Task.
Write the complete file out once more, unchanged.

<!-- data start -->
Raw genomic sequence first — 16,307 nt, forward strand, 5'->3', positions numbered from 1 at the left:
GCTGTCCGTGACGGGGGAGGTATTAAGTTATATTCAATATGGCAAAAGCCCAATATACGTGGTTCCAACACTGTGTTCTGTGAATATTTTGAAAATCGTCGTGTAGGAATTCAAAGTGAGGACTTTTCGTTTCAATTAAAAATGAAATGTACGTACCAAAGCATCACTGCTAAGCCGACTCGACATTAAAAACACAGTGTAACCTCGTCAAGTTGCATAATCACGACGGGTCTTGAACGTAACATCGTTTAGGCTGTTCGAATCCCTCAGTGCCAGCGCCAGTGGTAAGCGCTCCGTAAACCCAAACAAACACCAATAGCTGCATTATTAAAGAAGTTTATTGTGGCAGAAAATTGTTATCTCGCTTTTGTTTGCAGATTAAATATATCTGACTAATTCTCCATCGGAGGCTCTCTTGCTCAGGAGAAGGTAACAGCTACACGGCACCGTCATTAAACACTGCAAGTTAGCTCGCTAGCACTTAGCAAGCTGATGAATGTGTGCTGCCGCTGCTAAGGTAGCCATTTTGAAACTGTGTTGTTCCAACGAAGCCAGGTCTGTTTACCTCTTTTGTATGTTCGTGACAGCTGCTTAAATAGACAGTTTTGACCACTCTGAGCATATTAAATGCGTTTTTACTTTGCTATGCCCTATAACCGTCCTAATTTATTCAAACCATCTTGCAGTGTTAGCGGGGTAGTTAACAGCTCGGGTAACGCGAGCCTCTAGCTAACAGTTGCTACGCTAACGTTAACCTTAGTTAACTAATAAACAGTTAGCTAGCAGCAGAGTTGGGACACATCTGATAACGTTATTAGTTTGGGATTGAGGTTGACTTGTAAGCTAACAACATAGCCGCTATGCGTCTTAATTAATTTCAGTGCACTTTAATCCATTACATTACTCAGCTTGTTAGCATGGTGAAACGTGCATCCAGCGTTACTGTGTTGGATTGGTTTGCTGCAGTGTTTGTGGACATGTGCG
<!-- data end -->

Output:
Raw genomic sequence first — 16,307 nt, forward strand, 5'->3', positions numbered from 1 at the left:
GCTGTCCGTGACGGGGGAGGTATTAAGTTATATTCAATATGGCAAAAGCCCAATATACGTGGTTCCAACACTGTGTTCTGTGAATATTTTGAAAATCGTCGTGTAGGAATTCAAAGTGAGGACTTTTCGTTTCAATTAAAAATGAAATGTACGTACCAAAGCATCACTGCTAAGCCGACTCGACATTAAAAACACAGTGTAACCTCGTCAAGTTGCATAATCACGACGGGTCTTGAACGTAACATCGTTTAGGCTGTTCGAATCCCTCAGTGCCAGCGCCAGTGGTAAGCGCTCCGTAAACCCAAACAAACACCAATAGCTGCATTATTAAAGAAGTTTATTGTGGCAGAAAATTGTTATCTCGCTTTTGTTTGCAGATTAAATATATCTGACTAATTCTCCATCGGAGGCTCTCTTGCTCAGGAGAAGGTAACAGCTACACGGCACCGTCATTAAACACTGCAAGTTAGCTCGCTAGCACTTAGCAAGCTGATGAATGTGTGCTGCCGCTGCTAAGGTAGCCATTTTGAAACTGTGTTGTTCCAACGAAGCCAGGTCTGTTTACCTCTTTTGTATGTTCGTGACAGCTGCTTAAATAGACAGTTTTGACCACTCTGAGCATATTAAATGCGTTTTTACTTTGCTATGCCCTATAACCGTCCTAATTTATTCAAACCATCTTGCAGTGTTAGCGGGGTAGTTAACAGCTCGGGTAACGCGAGCCTCTAGCTAACAGTTGCTACGCTAACGTTAACCTTAGTTAACTAATAAACAGTTAGCTAGCAGCAGAGTTGGGACACATCTGATAACGTTATTAGTTTGGGATTGAGGTTGACTTGTAAGCTAACAACATAGCCGCTATGCGTCTTAATTAATTTCAGTGCACTTTAATCCATTACATTACTCAGCTTGTTAGCATGGTGAAACGTGCATCCAGCGTTACTGTGTTGGATTGGTTTGCTGCAGTGTTTGTGGACATGTGCG